Healthy Workforce

Creating Thoughtful Zones

Keeping conflicts away from patient care areas

If you’ve been a nurse for awhile, you are familiar with the ways some of us mistreat each other. The old eat their young; nurses get thrown under the bus in front of others; the day shift battles with the night shift; and nurses dread hearing that they have been floated to another unit (where they’ll be tormented as newcomers).

These experiences certainly don’t cultivate the culture of caring so many of us expect to find in healthcare. The good news is that simple steps can make a real difference.

Over the next few issues, we’ll present a series of “culture of caring” initiatives that can help transform your workplace into one of compassion, professionalism and mutual respect.

Bad Behavior: Yelling, gossiping and arguing in patient care areas
Culture of Caring Solution: Create “thoughtful zones”

According to our research, one of the most common forms of uncivil behavior healthcare employees report is being yelled at or openly criticized in front of others. Unfortunately, many times this happens in front of patients. I frequently hear nurses say things like these:

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No matter how hard I try, Jackie always finds fault with how I leave my patients at the end of my shift. What makes it worse is that she berates me in front of my patients during report. It’s so embarrassing!

Patients frequently witnessed interactions between me and other nurses and asked with concern, “Are you okay after what she said to you?” or, “Sounds like she is having a really bad day.” One patient told me, “I felt really uncomfortable seeing that interaction, but most of all, I feel bad for you!”

I don’t have to tell you how behaviors like these negatively impact nursing performance, employee wellbeing, patient satisfaction and outcomes.

They Can Hear Us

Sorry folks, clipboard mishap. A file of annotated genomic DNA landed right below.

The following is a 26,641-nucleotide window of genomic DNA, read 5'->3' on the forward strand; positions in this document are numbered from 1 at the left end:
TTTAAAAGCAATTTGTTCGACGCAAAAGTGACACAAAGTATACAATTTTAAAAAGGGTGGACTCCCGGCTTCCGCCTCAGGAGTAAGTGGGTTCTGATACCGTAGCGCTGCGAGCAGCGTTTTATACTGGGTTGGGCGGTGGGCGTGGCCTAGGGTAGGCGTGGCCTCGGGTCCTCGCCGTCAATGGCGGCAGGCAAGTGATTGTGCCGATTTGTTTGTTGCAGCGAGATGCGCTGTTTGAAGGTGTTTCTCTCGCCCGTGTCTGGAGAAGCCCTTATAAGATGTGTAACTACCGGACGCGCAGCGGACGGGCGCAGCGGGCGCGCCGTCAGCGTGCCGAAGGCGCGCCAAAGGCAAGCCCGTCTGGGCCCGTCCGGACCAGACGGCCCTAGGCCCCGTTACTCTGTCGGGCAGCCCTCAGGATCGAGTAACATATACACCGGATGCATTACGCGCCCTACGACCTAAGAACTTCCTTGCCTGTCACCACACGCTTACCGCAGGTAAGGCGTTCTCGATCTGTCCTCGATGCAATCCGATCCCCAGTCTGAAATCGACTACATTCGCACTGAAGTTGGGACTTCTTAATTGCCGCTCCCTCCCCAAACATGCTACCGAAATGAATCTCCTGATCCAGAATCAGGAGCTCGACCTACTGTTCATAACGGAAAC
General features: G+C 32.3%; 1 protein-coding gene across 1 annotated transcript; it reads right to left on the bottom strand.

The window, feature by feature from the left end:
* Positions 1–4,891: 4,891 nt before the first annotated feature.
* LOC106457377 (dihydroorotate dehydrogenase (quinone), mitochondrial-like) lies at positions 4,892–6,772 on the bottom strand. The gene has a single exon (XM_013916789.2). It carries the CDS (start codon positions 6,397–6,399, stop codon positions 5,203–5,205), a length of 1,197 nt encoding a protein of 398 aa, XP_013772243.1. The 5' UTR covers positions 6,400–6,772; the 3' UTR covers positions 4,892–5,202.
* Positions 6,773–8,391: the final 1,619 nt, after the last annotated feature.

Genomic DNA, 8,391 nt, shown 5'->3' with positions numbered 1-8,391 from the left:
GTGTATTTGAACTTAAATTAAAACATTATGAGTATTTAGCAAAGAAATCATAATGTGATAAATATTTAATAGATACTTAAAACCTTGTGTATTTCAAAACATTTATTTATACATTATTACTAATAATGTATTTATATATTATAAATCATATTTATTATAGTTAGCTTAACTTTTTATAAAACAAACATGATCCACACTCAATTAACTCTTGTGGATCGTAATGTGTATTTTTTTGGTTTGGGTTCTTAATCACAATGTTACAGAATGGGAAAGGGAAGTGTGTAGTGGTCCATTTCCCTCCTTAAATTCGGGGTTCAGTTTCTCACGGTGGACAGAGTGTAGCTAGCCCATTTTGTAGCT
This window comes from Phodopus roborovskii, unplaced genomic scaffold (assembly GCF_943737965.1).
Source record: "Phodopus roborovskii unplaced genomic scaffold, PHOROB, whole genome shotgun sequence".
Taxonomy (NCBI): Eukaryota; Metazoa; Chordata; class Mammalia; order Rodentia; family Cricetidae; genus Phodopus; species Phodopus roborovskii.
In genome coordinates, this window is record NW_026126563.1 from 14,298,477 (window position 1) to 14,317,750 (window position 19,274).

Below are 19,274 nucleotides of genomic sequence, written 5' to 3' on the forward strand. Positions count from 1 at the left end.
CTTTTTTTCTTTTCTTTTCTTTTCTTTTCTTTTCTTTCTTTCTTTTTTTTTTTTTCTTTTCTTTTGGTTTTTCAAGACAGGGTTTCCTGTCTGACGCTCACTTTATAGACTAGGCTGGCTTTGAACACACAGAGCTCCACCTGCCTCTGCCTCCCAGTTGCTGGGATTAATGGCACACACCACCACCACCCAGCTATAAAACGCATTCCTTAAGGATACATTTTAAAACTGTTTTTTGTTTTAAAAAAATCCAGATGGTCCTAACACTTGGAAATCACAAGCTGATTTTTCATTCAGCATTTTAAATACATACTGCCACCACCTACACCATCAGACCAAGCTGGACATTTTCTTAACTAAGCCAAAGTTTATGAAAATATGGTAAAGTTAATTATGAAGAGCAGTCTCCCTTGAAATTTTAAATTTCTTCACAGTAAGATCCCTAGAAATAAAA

Sometimes, we forget that patients and their families can hear everything we say, not only in their rooms, but also at the nurses’ station and in the hallways. One simple solution is to establish “thoughtful zones” in all areas where patients and family members can hear us.

Nursing Education

Within these areas, we commit as a healthcare team to avoid criticizing, yelling, cursing or gossiping. In this way, we can not only protect patients from negativity, but also create a kinder environment for nurses and staff.

A Gentle Reminder

As a reminder to everyone to communicate respectfully in those areas, you can create a distinctive “thoughtful zone” motif or symbol and post it in each area.

Alternatively, you can hang a sign that says “Shhh,” “Be Thoughtful” or whatever works for you. The motif or sign can be temporary until everyone has formed a new habit, and you can put the signs back up (or create new ones) later if people need a reminder.

We get so caught up in our work that we sometimes forget that healthcare is a profession where we are called to serve the public and each other. By being thoughtful and careful about what we say in the spaces where we care for our patients, we elevate the morale and professionalism of the entire unit.


Renee Thompson, RN, DNP, CMSRN, is the CEO and founder of the Healthy Workforce Institute.

Jasmin Mora is a Los Angeles-based illustrator.


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